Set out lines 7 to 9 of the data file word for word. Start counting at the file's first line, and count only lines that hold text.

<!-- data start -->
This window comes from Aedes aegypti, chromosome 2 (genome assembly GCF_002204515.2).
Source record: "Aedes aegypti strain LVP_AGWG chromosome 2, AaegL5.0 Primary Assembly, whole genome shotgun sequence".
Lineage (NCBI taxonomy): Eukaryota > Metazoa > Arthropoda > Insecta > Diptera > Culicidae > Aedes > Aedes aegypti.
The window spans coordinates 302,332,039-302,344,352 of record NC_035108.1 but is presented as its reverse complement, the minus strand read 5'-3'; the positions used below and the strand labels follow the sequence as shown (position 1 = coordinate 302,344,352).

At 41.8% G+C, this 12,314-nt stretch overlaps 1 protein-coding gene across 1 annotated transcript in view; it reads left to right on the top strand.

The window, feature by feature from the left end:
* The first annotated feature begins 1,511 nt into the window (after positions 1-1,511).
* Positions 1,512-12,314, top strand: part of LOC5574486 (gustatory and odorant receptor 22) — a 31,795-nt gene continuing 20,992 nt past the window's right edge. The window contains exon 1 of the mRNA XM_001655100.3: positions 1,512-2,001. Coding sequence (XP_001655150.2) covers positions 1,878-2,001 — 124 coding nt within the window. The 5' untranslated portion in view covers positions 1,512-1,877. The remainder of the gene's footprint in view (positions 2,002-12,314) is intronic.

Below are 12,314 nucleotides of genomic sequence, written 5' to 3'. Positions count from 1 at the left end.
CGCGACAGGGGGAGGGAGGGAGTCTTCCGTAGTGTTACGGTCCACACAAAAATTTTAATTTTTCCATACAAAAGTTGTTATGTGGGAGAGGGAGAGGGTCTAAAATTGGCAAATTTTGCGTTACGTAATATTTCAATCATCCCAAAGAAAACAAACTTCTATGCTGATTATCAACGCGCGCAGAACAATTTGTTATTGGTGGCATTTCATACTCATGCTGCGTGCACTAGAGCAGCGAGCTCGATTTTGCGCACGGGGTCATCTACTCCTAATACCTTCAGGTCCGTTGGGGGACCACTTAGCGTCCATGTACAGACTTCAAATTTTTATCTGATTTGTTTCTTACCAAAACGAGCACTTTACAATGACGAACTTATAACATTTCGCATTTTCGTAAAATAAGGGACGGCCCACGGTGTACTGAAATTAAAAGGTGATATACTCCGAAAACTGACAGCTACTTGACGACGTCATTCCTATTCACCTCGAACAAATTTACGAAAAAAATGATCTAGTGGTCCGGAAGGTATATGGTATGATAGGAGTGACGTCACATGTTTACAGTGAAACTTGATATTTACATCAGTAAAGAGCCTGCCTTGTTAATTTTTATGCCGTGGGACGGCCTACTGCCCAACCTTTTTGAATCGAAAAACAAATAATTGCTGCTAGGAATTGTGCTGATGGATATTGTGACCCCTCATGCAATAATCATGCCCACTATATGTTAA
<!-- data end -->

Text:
* The first annotated feature begins 1,511 nt into the window (after positions 1-1,511).
* Positions 1,512-12,314, top strand: part of LOC5574486 (gustatory and odorant receptor 22) — a 31,795-nt gene continuing 20,992 nt past the window's right edge. The window contains exon 1 of the mRNA XM_001655100.3: positions 1,512-2,001. Coding sequence (XP_001655150.2) covers positions 1,878-2,001 — 124 coding nt within the window. The 5' untranslated portion in view covers positions 1,512-1,877. The remainder of the gene's footprint in view (positions 2,002-12,314) is intronic.

Below are 12,314 nucleotides of genomic sequence, written 5' to 3'. Positions count from 1 at the left end.